‘Smart’ mapping transforms policing

Cleveland Police is making use of analytical mapping technology to give greater information to officers on what is happening locally in what it believes is a “first” for UK forces.

Jul 26, 2017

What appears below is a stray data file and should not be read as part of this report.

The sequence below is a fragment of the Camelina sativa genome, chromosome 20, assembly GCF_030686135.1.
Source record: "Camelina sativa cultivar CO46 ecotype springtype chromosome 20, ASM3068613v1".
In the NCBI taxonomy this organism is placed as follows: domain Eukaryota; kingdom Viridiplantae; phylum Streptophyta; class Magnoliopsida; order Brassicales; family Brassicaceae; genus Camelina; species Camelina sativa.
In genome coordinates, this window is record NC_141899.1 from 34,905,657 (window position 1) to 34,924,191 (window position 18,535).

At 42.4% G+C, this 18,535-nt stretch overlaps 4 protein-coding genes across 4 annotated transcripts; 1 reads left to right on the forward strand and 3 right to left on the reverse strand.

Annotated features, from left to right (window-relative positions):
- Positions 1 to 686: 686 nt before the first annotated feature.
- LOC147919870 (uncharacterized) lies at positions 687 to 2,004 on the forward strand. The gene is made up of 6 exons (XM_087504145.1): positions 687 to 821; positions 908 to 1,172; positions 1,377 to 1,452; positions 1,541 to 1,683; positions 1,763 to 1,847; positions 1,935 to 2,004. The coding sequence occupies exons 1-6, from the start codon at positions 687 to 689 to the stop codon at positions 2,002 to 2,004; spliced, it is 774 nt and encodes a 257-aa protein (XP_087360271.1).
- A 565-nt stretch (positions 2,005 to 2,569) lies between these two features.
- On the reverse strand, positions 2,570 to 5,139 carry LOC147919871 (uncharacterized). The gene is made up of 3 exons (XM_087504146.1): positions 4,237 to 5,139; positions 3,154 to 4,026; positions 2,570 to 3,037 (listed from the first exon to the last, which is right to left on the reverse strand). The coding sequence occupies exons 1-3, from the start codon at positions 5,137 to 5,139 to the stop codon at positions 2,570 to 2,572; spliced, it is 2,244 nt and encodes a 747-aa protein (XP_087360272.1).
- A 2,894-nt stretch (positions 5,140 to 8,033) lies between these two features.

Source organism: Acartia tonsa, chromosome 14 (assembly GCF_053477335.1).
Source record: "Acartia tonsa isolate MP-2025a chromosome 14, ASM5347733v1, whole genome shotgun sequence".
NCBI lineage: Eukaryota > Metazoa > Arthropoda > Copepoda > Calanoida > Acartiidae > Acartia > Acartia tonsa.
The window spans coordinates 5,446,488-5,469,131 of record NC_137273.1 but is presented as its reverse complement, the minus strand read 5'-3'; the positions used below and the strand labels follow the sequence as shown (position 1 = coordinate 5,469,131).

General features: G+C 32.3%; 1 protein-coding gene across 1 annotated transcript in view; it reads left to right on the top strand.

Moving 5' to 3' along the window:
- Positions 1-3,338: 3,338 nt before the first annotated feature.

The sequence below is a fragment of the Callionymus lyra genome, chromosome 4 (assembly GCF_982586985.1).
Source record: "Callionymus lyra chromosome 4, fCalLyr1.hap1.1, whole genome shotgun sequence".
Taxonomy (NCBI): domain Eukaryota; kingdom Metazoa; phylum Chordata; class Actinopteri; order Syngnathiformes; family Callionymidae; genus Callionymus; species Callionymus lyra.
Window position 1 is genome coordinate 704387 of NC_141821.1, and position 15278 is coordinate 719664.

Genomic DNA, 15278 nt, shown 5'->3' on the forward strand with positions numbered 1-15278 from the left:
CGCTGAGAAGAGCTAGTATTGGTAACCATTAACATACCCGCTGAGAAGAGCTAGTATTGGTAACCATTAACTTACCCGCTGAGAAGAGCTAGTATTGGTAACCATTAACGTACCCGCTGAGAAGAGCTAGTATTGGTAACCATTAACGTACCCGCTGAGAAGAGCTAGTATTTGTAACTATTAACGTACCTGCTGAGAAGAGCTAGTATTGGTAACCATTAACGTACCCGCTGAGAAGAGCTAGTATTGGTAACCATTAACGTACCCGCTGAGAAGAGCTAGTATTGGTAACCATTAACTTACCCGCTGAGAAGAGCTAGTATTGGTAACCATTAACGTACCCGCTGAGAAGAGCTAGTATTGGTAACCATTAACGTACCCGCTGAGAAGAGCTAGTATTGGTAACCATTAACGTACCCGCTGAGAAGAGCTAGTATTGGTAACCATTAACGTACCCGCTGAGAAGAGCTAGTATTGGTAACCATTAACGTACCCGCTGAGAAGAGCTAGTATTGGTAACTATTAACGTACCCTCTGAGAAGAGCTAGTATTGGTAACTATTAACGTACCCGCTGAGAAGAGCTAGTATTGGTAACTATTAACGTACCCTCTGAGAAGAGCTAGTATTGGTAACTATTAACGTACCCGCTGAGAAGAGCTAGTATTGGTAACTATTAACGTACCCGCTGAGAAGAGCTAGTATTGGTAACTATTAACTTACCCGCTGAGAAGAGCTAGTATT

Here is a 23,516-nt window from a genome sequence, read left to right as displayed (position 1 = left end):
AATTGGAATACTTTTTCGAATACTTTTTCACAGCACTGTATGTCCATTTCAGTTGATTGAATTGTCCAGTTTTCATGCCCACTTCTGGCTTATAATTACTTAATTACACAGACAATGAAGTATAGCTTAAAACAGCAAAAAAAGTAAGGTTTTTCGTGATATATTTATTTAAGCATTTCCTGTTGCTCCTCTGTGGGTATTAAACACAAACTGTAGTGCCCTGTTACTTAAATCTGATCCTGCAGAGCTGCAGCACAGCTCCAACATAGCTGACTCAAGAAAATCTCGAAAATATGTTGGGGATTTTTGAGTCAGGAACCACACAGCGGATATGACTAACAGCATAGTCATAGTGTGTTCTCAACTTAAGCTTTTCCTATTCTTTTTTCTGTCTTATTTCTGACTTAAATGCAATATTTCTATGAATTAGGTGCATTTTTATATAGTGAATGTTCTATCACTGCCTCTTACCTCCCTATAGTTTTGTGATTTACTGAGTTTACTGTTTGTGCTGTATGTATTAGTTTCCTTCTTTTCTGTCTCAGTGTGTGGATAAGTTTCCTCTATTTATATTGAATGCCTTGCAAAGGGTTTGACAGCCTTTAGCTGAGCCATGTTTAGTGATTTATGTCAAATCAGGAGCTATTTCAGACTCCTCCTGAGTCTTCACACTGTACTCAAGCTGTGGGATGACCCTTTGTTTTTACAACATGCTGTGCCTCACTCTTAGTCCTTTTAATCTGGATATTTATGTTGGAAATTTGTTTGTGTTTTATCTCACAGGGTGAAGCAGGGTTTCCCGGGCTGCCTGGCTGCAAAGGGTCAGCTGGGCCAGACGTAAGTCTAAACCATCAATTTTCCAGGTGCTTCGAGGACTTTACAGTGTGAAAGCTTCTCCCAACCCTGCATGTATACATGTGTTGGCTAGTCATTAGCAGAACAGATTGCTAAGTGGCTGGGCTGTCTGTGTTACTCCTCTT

Cleveland Police is making use of analytical mapping technology to give greater information to officers on what is happening locally in what it believes is a “first” for UK forces. By combining three software programmes – iMap, the E-Cins (Empowering Communities Inclusion and Neighbourhood Management System) web-based management platform and the Niche RMS (police records management system) – neighbourhood policing teams are able to greatly improve their knowledge of what is happening in a specific area and where vulnerable members of their community are, mapping places of interest so that officers have background information at their fingertips if there is a need to attend a location. For example,the force now has places of worship mapped out should there be a reason to visit and give advice, such as regarding a specific threat. Historically, the force used iMap – a customised web-mapping application developed in partnership with Sopra Steria using Ordnance Survey (OS) data – to look at crime and anti-social behaviour (ASB) locations to determine trends and plan resources around the deployment of assets. By linking AddressBase Premium classification codes and grid references with OS MasterMap topographic identifiers, the iMap application identifies building points of interest and property use. Additional features allow officers to query, analyse and superimpose information on crime and incidents, improving decision-making and planning. Officers specify a geographic location, the time period they wish to examine and the type of incident they want to look at, for example, ASB, crime or public safety. Incidents are plotted on a map and linked through to Niche RMS, which enables officers to receive full details of each incident by mapped location. By introducing the E-Cins platform into the process, the force says it has added a “crucial layer of information” that provides officers with a far greater level of knowledge. The multi-agency case management system enables the force’s partners and support providers to add information on victims, offenders, vulnerable individuals and premises that they are working with. All cases that have police involvement are plotted on iMap using a layering system so that all officers – predominantly neighbourhood teams – can view where there is/has been an issue before they patrol in a particular ward. Temporary Chief Inspector Darren Birkett, of the Middlesborough neighbourhood policing team, said: “As far as I am aware, we are the only force that is using mapping technology in this way. “The last thing we want to happen is that police community support officers (PCSOs) walk past an address that is being targeted by youths, and because their colleagues are ‘owners’ of the case, they are unaware of that issue. By logging into iMap at the start of their shift they can see all the issues in the ward they will be patrolling in that day.” He said it planned to add functions to the case management platform, such as ‘Troubled Families’, which in turn will “increase officers’ knowledge base of the key locations they need to look out for when in that area”. “As you click on each icon there is a hyperlink that takes you into the case so the officer can find out the full facts of it,” said T/Chief Insp Birkett. “We have colour coded each case as red for live, black for archived and gold for ‘what works well’. Archived cases remain on iMap for one year and we are in the process of turning more of the archived ones into ‘what works well’, so we can share best practice across all of our local policing areas.” He added: “It has raised officer awareness in terms of which vulnerable people are residing in the area that they will be policing, and that is the main benefit of the connection between E-Cins and iMap. It’s building that bigger picture of an area and having all the information in one place that a PC or PCSO requires for them to be more effective.”

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